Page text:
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Running into history China Coast Marathon and Half Marathon

07 October 2014, 7am

On 18 January 2015 the China Coast Marathon will celebrate its 35th running. For an event that has no big budget to call upon, and has no possibility of attracting a mass field of thousands (and would not want to anyway), such longevity is a mark of how successfully it has established itself.

One territory, two marathons

by Hugh Jones

Hong Kong is a territory, a ‘special administrative region’ of China, which is home to an official population of 7.1 million within an area of 1100 square kilometres – although there are probably several million more unofficial inhabitants. By comparison London, where 8.5 million live, covers 1600 square kilometres, but a significant proportion of Hong Kong’s territory is uninhabitable, being rocky island outcrops, steep slopes or reservoirs.

The reservoirs are what sustains the population, stacked up in high rise apartments densely packed around the harbour. But they do more than supply water; they offer people space in which to breathe.

The races start just past the Sai Kung Country Park visitor centre, in the eastern extremities of the territory. Runners climb up to the northern end of the High Island Reservoir. With the inter­penetration of water and land on this jagged peninsula it becomes hard to distinguish mainland from island.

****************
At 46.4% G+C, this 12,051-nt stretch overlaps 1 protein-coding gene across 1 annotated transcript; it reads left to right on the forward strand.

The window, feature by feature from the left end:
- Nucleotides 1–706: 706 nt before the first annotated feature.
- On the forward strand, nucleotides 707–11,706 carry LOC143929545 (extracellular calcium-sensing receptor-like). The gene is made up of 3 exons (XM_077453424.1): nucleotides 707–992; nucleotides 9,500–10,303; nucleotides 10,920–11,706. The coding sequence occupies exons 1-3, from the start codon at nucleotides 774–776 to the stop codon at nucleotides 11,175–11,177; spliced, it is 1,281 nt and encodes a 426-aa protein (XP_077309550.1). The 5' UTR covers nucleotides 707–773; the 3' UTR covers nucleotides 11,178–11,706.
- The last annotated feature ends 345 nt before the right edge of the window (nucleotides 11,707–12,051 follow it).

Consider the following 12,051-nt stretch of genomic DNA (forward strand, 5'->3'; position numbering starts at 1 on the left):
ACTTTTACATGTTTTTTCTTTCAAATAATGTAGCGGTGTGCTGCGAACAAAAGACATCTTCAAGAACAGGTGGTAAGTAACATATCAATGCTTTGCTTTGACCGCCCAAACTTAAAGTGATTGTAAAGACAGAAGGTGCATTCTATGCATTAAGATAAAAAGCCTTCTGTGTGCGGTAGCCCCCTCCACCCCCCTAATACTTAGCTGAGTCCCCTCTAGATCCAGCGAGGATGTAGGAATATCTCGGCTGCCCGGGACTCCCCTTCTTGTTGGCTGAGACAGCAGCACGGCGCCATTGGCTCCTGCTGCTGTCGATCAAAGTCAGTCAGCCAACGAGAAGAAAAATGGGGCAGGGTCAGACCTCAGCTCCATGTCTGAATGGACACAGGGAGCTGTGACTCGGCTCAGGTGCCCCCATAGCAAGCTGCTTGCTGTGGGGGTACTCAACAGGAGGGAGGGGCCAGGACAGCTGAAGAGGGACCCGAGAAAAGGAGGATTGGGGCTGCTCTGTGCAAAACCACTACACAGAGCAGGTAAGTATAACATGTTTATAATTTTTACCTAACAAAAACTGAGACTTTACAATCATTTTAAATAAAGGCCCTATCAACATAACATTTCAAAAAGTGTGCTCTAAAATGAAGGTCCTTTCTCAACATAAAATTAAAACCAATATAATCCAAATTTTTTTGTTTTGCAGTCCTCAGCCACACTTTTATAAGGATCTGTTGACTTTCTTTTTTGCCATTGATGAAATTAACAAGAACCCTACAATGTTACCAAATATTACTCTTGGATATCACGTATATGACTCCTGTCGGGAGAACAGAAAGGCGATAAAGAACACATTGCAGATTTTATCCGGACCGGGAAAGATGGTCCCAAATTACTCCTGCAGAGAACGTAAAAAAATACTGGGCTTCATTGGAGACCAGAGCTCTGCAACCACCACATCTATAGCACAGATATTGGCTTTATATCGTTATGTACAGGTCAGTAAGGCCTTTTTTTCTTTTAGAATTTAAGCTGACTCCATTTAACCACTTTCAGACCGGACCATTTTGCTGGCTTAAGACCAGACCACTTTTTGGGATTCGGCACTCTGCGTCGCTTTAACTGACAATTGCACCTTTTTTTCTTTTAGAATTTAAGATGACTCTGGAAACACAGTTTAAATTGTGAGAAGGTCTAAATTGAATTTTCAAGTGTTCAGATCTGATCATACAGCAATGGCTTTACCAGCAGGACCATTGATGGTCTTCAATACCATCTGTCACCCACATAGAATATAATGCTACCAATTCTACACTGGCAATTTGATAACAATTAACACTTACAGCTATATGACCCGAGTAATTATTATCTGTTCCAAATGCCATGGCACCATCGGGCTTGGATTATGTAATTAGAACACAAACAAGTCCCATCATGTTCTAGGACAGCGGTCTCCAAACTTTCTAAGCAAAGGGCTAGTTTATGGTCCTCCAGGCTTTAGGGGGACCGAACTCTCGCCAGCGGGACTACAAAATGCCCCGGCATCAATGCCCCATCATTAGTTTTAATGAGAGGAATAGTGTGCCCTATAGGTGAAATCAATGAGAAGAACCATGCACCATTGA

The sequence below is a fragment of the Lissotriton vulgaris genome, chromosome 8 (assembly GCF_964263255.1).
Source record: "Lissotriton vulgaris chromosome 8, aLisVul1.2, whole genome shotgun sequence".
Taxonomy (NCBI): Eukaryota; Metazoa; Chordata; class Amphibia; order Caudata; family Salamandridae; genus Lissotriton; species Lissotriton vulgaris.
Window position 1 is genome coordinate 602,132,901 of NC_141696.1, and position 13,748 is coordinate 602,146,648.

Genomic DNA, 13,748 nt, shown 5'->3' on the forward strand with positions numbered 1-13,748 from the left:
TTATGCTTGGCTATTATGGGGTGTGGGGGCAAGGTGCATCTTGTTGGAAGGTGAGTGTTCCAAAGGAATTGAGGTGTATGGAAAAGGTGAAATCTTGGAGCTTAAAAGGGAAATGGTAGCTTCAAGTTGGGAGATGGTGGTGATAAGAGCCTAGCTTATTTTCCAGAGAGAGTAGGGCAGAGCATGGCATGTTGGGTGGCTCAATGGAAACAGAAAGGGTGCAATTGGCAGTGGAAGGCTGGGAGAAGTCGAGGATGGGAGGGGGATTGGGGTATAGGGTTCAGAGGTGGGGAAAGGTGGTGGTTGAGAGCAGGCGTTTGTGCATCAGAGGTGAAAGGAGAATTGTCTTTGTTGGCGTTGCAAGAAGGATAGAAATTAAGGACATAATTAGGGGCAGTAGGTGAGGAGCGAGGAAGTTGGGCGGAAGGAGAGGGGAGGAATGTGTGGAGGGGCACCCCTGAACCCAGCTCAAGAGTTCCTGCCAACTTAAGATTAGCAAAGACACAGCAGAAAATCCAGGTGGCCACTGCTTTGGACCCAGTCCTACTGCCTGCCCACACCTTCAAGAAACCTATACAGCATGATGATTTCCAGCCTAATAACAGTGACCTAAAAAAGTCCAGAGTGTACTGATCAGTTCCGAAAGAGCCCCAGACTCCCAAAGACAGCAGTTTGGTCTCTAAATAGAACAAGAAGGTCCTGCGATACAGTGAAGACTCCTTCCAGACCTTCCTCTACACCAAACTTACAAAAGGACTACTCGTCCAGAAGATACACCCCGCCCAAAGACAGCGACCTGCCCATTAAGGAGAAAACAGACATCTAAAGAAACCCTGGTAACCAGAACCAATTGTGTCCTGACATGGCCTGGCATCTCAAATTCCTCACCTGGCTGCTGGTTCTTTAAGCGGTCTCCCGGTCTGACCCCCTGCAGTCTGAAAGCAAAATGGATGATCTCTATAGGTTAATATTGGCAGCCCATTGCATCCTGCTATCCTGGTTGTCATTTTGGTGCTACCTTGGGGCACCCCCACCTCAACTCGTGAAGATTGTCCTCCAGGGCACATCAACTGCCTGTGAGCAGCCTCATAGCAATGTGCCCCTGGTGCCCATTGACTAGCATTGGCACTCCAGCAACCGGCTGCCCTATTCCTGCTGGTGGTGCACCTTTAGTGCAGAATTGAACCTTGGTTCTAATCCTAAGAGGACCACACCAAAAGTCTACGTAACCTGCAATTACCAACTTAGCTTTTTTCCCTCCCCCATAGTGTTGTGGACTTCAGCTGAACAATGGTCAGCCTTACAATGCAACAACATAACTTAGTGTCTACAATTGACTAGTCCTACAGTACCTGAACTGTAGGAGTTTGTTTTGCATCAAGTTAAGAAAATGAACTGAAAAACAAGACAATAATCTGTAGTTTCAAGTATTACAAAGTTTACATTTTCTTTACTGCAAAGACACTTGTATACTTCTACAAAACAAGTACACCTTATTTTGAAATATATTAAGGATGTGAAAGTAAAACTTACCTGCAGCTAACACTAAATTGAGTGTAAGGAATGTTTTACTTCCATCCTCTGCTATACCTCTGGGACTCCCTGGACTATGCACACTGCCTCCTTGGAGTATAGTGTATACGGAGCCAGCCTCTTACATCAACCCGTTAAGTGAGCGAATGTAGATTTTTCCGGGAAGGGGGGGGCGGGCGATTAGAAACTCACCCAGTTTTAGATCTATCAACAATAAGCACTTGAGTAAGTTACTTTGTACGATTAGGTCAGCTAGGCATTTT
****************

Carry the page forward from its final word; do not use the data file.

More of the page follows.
The course follows the shore south east cutting up over promontories that jut into the reservoir, then curls east along the southern shore and over the East Dam, where the first turn point is located. There is very little of Hong Kong east of here, and what there is is uninhabited country parkland, beyond which the South China Sea stretches out for 600 kilometres to the southern tip of Chinese Taipei.

You retrace your steps back to where you joined the lakeshore and then beyond, on another out-pack at the northern end of the reservoir to the second turn point at the Sai Kung East Country Park. Half Marathoners turn before the marathoners, and head back down directly towards the finish, but the Marathon runners get the chance to do the lap all over again before they have covered the distance.

When the China Coast Marathon was established, with its first running in 1981, Hong Kong was still a British colonial possession, with a lease from the Chinese Government that was due to expire in 1997. It was Hong Kong’s original marathon, organised by AVOHK, a club of expatriate runners – the “Athletic Veterans of Hong Kong”, and since then it has been their flagship event.

The races are a complete contrast to the Territory’s main marathon, the Standard Chartered Marathon Hong Kong Marathon, Half Marathon and 10km which together attract 50,000 participants. The scenery also contrasts to the crowded streets of the urban alternative. The China Coast organisation is at pains to point out that their events are organised by AVOHK on a ‘personal’ scale.